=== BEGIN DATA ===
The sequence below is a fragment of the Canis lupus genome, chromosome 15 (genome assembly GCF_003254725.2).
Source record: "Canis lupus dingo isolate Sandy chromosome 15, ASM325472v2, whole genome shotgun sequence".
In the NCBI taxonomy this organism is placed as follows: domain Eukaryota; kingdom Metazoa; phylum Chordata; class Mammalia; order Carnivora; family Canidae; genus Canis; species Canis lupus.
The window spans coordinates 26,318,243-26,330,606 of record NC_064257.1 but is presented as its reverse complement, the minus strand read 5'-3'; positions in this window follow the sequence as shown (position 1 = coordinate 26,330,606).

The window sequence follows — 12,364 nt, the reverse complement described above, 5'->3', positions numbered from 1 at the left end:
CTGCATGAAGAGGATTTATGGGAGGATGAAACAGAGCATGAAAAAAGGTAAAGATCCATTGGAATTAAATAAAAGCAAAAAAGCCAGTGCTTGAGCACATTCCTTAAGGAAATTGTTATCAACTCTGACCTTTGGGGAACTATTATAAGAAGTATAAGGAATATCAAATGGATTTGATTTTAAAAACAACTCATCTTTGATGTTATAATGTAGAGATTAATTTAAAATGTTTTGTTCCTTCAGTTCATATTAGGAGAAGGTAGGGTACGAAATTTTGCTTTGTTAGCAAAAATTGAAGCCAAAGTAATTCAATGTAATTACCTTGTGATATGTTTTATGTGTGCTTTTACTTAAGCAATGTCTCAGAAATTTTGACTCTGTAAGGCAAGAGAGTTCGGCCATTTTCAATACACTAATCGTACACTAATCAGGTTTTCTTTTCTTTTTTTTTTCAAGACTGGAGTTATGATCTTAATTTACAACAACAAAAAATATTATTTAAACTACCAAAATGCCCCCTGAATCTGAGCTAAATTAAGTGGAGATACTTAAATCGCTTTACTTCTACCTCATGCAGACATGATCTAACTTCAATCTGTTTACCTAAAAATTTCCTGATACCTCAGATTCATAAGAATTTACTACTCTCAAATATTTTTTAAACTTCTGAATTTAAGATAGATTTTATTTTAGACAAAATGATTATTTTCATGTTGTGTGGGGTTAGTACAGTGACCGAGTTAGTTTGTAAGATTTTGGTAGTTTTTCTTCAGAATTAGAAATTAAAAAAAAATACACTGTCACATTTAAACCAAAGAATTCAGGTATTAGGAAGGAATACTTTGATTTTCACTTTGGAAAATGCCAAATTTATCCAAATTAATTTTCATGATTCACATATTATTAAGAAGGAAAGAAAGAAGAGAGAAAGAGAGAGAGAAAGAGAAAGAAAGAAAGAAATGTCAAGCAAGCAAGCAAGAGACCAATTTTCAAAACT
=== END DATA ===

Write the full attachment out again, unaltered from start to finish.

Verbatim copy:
The sequence below is a fragment of the Canis lupus genome, chromosome 15 (genome assembly GCF_003254725.2).
Source record: "Canis lupus dingo isolate Sandy chromosome 15, ASM325472v2, whole genome shotgun sequence".
In the NCBI taxonomy this organism is placed as follows: domain Eukaryota; kingdom Metazoa; phylum Chordata; class Mammalia; order Carnivora; family Canidae; genus Canis; species Canis lupus.
The window spans coordinates 26,318,243-26,330,606 of record NC_064257.1 but is presented as its reverse complement, the minus strand read 5'-3'; positions in this window follow the sequence as shown (position 1 = coordinate 26,330,606).

The window sequence follows — 12,364 nt, the reverse complement described above, 5'->3', positions numbered from 1 at the left end:
CTGCATGAAGAGGATTTATGGGAGGATGAAACAGAGCATGAAAAAAGGTAAAGATCCATTGGAATTAAATAAAAGCAAAAAAGCCAGTGCTTGAGCACATTCCTTAAGGAAATTGTTATCAACTCTGACCTTTGGGGAACTATTATAAGAAGTATAAGGAATATCAAATGGATTTGATTTTAAAAACAACTCATCTTTGATGTTATAATGTAGAGATTAATTTAAAATGTTTTGTTCCTTCAGTTCATATTAGGAGAAGGTAGGGTACGAAATTTTGCTTTGTTAGCAAAAATTGAAGCCAAAGTAATTCAATGTAATTACCTTGTGATATGTTTTATGTGTGCTTTTACTTAAGCAATGTCTCAGAAATTTTGACTCTGTAAGGCAAGAGAGTTCGGCCATTTTCAATACACTAATCGTACACTAATCAGGTTTTCTTTTCTTTTTTTTTTCAAGACTGGAGTTATGATCTTAATTTACAACAACAAAAAATATTATTTAAACTACCAAAATGCCCCCTGAATCTGAGCTAAATTAAGTGGAGATACTTAAATCGCTTTACTTCTACCTCATGCAGACATGATCTAACTTCAATCTGTTTACCTAAAAATTTCCTGATACCTCAGATTCATAAGAATTTACTACTCTCAAATATTTTTTAAACTTCTGAATTTAAGATAGATTTTATTTTAGACAAAATGATTATTTTCATGTTGTGTGGGGTTAGTACAGTGACCGAGTTAGTTTGTAAGATTTTGGTAGTTTTTCTTCAGAATTAGAAATTAAAAAAAAATACACTGTCACATTTAAACCAAAGAATTCAGGTATTAGGAAGGAATACTTTGATTTTCACTTTGGAAAATGCCAAATTTATCCAAATTAATTTTCATGATTCACATATTATTAAGAAGGAAAGAAAGAAGAGAGAAAGAGAGAGAGAAAGAGAAAGAAAGAAAGAAATGTCAAGCAAGCAAGCAAGAGACCAATTTTCAAAACT